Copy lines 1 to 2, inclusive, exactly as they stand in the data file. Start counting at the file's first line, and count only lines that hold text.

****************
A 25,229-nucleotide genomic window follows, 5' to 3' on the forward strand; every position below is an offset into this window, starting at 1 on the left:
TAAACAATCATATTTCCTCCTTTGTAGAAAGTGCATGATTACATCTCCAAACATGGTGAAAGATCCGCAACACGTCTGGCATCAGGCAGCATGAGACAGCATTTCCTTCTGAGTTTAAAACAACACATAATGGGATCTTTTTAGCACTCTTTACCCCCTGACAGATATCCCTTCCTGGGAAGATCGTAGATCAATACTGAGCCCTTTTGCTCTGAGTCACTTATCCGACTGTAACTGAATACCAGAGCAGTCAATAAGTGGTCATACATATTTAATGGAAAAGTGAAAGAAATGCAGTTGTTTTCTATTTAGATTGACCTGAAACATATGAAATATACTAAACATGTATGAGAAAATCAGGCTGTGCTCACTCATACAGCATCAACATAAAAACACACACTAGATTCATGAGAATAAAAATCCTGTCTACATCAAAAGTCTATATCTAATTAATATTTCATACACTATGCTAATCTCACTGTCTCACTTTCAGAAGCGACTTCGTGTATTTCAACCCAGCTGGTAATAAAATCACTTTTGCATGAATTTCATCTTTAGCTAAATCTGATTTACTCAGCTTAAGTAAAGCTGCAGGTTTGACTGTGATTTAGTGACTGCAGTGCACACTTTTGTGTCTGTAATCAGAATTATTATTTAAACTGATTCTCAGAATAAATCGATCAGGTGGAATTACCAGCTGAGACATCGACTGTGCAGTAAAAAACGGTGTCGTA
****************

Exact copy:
A 25,229-nucleotide genomic window follows, 5' to 3' on the forward strand; every position below is an offset into this window, starting at 1 on the left:
TAAACAATCATATTTCCTCCTTTGTAGAAAGTGCATGATTACATCTCCAAACATGGTGAAAGATCCGCAACACGTCTGGCATCAGGCAGCATGAGACAGCATTTCCTTCTGAGTTTAAAACAACACATAATGGGATCTTTTTAGCACTCTTTACCCCCTGACAGATATCCCTTCCTGGGAAGATCGTAGATCAATACTGAGCCCTTTTGCTCTGAGTCACTTATCCGACTGTAACTGAATACCAGAGCAGTCAATAAGTGGTCATACATATTTAATGGAAAAGTGAAAGAAATGCAGTTGTTTTCTATTTAGATTGACCTGAAACATATGAAATATACTAAACATGTATGAGAAAATCAGGCTGTGCTCACTCATACAGCATCAACATAAAAACACACACTAGATTCATGAGAATAAAAATCCTGTCTACATCAAAAGTCTATATCTAATTAATATTTCATACACTATGCTAATCTCACTGTCTCACTTTCAGAAGCGACTTCGTGTATTTCAACCCAGCTGGTAATAAAATCACTTTTGCATGAATTTCATCTTTAGCTAAATCTGATTTACTCAGCTTAAGTAAAGCTGCAGGTTTGACTGTGATTTAGTGACTGCAGTGCACACTTTTGTGTCTGTAATCAGAATTATTATTTAAACTGATTCTCAGAATAAATCGATCAGGTGGAATTACCAGCTGAGACATCGACTGTGCAGTAAAAAACGGTGTCGTA